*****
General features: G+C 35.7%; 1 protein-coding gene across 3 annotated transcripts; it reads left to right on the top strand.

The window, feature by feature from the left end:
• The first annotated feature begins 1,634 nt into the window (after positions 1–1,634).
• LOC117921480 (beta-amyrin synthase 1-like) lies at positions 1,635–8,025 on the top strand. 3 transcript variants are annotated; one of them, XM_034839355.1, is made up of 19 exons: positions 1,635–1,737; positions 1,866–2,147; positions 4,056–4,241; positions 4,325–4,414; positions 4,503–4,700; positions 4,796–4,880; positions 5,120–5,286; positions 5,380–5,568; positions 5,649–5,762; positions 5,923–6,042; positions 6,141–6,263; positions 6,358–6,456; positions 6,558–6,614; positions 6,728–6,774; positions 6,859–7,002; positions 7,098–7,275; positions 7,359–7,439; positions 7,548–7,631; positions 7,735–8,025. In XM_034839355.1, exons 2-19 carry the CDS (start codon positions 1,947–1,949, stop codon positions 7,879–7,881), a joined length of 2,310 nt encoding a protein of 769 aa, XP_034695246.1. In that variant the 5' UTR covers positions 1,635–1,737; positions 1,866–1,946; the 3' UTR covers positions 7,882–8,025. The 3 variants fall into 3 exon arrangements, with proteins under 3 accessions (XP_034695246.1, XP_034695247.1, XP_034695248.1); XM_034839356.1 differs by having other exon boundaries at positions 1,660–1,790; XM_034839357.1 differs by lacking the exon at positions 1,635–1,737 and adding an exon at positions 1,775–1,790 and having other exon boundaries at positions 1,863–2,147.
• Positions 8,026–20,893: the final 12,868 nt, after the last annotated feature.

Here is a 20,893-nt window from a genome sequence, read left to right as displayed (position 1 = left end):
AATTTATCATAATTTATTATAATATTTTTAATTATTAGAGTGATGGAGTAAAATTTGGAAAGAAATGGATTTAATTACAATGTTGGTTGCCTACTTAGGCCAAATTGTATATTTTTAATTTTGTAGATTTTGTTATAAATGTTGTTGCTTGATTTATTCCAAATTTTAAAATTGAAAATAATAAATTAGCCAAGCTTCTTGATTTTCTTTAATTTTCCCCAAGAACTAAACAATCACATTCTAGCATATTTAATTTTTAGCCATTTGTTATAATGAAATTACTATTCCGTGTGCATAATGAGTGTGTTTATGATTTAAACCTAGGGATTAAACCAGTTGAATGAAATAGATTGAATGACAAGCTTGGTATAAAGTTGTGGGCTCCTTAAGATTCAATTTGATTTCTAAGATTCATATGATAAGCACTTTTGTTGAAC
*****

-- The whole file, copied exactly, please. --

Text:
General features: G+C 35.7%; 1 protein-coding gene across 3 annotated transcripts; it reads left to right on the top strand.

The window, feature by feature from the left end:
• The first annotated feature begins 1,634 nt into the window (after positions 1–1,634).
• LOC117921480 (beta-amyrin synthase 1-like) lies at positions 1,635–8,025 on the top strand. 3 transcript variants are annotated; one of them, XM_034839355.1, is made up of 19 exons: positions 1,635–1,737; positions 1,866–2,147; positions 4,056–4,241; positions 4,325–4,414; positions 4,503–4,700; positions 4,796–4,880; positions 5,120–5,286; positions 5,380–5,568; positions 5,649–5,762; positions 5,923–6,042; positions 6,141–6,263; positions 6,358–6,456; positions 6,558–6,614; positions 6,728–6,774; positions 6,859–7,002; positions 7,098–7,275; positions 7,359–7,439; positions 7,548–7,631; positions 7,735–8,025. In XM_034839355.1, exons 2-19 carry the CDS (start codon positions 1,947–1,949, stop codon positions 7,879–7,881), a joined length of 2,310 nt encoding a protein of 769 aa, XP_034695246.1. In that variant the 5' UTR covers positions 1,635–1,737; positions 1,866–1,946; the 3' UTR covers positions 7,882–8,025. The 3 variants fall into 3 exon arrangements, with proteins under 3 accessions (XP_034695246.1, XP_034695247.1, XP_034695248.1); XM_034839356.1 differs by having other exon boundaries at positions 1,660–1,790; XM_034839357.1 differs by lacking the exon at positions 1,635–1,737 and adding an exon at positions 1,775–1,790 and having other exon boundaries at positions 1,863–2,147.
• Positions 8,026–20,893: the final 12,868 nt, after the last annotated feature.

Here is a 20,893-nt window from a genome sequence, read left to right as displayed (position 1 = left end):
AATTTATCATAATTTATTATAATATTTTTAATTATTAGAGTGATGGAGTAAAATTTGGAAAGAAATGGATTTAATTACAATGTTGGTTGCCTACTTAGGCCAAATTGTATATTTTTAATTTTGTAGATTTTGTTATAAATGTTGTTGCTTGATTTATTCCAAATTTTAAAATTGAAAATAATAAATTAGCCAAGCTTCTTGATTTTCTTTAATTTTCCCCAAGAACTAAACAATCACATTCTAGCATATTTAATTTTTAGCCATTTGTTATAATGAAATTACTATTCCGTGTGCATAATGAGTGTGTTTATGATTTAAACCTAGGGATTAAACCAGTTGAATGAAATAGATTGAATGACAAGCTTGGTATAAAGTTGTGGGCTCCTTAAGATTCAATTTGATTTCTAAGATTCATATGATAAGCACTTTTGTTGAAC